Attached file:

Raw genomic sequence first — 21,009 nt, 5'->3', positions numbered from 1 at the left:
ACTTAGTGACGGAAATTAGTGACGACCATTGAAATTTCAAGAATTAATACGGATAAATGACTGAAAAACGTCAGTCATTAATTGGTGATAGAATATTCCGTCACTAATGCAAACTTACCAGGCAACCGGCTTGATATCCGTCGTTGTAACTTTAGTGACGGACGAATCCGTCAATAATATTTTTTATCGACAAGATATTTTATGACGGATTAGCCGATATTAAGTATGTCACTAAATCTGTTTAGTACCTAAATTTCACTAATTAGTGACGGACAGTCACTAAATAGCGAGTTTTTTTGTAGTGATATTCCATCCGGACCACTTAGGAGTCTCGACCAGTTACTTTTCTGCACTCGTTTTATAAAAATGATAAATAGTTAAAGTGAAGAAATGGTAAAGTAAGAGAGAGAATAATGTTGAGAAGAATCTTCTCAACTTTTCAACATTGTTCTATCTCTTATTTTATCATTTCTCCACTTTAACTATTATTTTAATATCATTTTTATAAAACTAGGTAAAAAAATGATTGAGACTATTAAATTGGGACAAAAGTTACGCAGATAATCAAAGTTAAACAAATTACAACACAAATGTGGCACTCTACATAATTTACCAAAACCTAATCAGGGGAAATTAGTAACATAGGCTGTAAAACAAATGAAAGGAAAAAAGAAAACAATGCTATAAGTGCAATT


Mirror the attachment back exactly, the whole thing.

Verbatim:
Raw genomic sequence first — 21,009 nt, 5'->3', positions numbered from 1 at the left:
ACTTAGTGACGGAAATTAGTGACGACCATTGAAATTTCAAGAATTAATACGGATAAATGACTGAAAAACGTCAGTCATTAATTGGTGATAGAATATTCCGTCACTAATGCAAACTTACCAGGCAACCGGCTTGATATCCGTCGTTGTAACTTTAGTGACGGACGAATCCGTCAATAATATTTTTTATCGACAAGATATTTTATGACGGATTAGCCGATATTAAGTATGTCACTAAATCTGTTTAGTACCTAAATTTCACTAATTAGTGACGGACAGTCACTAAATAGCGAGTTTTTTTGTAGTGATATTCCATCCGGACCACTTAGGAGTCTCGACCAGTTACTTTTCTGCACTCGTTTTATAAAAATGATAAATAGTTAAAGTGAAGAAATGGTAAAGTAAGAGAGAGAATAATGTTGAGAAGAATCTTCTCAACTTTTCAACATTGTTCTATCTCTTATTTTATCATTTCTCCACTTTAACTATTATTTTAATATCATTTTTATAAAACTAGGTAAAAAAATGATTGAGACTATTAAATTGGGACAAAAGTTACGCAGATAATCAAAGTTAAACAAATTACAACACAAATGTGGCACTCTACATAATTTACCAAAACCTAATCAGGGGAAATTAGTAACATAGGCTGTAAAACAAATGAAAGGAAAAAAGAAAACAATGCTATAAGTGCAATT